Monday 10 May 2021

A Discovering Diamonds review of Monday's Child by Rosemary Morris

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Regency Romance
England / Brussels

"In March 1815, Napoleon Bonaparte escaped from exile in Elba. In Brussels, 18 year-old Helen Whitley, knows that war with France between Britain and her allies, is inevitable. A talented artist, Helen is aware of the anxiety and fear underlying the balls, breakfasts, parties, picnics and soirees, held by the British. In an attic, she paints scenes and portraits in which she captures the realities and emotions of daily life during the hundred days before the Battle of Waterloo. While Helen lives with her sister and wealthy brother-in-law, Major Tarrant, she waits for Major, Viscount Langley, to arrive in Brussels and propose marriage. Langley, who serves in the same regiment as Tarrant, is her brother-in-law’s closest friend, so Tarrant and her sister have no objection to the match. Helen is grateful to her brother-in-law for including her in his household. Nevertheless, she regrets being dependent on his generosity, so she looks forward to being mistress of Langley’s heart and home.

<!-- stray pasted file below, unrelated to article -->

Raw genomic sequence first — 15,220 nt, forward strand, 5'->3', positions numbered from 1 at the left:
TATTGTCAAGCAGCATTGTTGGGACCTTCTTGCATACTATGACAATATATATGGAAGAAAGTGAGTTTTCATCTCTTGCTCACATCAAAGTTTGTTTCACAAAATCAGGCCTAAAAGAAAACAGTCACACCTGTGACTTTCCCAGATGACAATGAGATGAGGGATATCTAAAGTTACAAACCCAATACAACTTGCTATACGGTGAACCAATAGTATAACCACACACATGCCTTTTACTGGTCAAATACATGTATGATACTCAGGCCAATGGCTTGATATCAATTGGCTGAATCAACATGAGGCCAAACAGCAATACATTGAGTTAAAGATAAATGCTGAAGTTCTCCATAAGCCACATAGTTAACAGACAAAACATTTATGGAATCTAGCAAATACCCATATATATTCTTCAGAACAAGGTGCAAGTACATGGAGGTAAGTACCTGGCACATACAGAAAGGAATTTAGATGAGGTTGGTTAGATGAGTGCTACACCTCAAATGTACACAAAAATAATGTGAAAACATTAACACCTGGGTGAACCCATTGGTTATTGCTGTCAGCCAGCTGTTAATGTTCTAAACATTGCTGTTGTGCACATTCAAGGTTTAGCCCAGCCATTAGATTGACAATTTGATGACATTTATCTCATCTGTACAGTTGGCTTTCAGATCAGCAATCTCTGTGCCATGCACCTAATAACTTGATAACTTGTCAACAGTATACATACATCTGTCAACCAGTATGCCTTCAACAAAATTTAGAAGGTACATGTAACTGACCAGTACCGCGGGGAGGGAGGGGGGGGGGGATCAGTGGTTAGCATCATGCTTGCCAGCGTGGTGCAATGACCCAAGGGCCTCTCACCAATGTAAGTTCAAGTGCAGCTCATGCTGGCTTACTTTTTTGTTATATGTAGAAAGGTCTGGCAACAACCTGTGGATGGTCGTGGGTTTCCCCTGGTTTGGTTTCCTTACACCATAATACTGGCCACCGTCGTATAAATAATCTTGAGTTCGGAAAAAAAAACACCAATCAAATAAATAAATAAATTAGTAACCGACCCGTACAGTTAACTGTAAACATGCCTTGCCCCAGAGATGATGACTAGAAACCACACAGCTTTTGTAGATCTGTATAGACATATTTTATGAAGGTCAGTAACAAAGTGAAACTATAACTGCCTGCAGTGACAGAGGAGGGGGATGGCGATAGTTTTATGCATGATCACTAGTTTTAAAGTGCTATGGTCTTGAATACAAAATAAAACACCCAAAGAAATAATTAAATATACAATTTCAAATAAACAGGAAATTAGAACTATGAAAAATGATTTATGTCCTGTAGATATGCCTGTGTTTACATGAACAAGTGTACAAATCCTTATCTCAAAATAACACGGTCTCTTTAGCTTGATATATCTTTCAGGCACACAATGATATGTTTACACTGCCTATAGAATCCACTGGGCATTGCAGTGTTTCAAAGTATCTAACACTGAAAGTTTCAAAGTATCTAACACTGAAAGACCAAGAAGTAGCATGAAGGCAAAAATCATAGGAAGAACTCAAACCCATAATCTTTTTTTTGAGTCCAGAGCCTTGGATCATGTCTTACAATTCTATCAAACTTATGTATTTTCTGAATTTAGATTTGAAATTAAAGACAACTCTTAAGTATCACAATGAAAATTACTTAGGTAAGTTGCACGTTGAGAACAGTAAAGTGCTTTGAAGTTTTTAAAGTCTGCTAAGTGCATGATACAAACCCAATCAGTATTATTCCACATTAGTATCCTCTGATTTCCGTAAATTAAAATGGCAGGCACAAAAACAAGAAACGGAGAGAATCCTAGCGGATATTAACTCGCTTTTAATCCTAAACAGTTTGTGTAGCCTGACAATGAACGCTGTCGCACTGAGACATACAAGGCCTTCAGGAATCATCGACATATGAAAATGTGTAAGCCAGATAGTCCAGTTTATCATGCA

Before Langley leaves England to join his regiment, he visits his ancestral home, to inform his parents that he intends to marry Helen. Yet, when he arrives in Brussels to join his regiment, he does not propose marriage to Helen, and her pride does not allow her to reveal the misery caused by Langley’s rejection."

I have not read this author before – ‘my bad’ (as that awful saying goes). I found the narrative and the writing elegant and entertaining, with enough of everything to please most readers who enjoy the Regency Romance genre – intrigue, romance, adventure, survival of public war and private emotion. We have a heroine we like, a suitable hero, annoying relatives, class differences and expected etiquette all brushing shoulders with unexpected twists, and good guys and bad guys (and gals, of course). 

The characters, especially Helen herself, were well portrayed, along with the opposite life between the glitter of the ballroom and the gore of the prospect of battle engagement. The author seems to know her stuff where the detail of life in the Regency period is concerned, and I also found it refreshing to read a novel that was set around the Battle of Waterloo but did not actually concentrate on it from the military point of view; I enjoyed seeing the people and their reactions, more than the detail of the battlefield events. 

I’d say that the fans of Regency Romance will enjoy this tale.

Reviewed for Discovering Diamonds 

© Ellen Hill
 e-version reviewed

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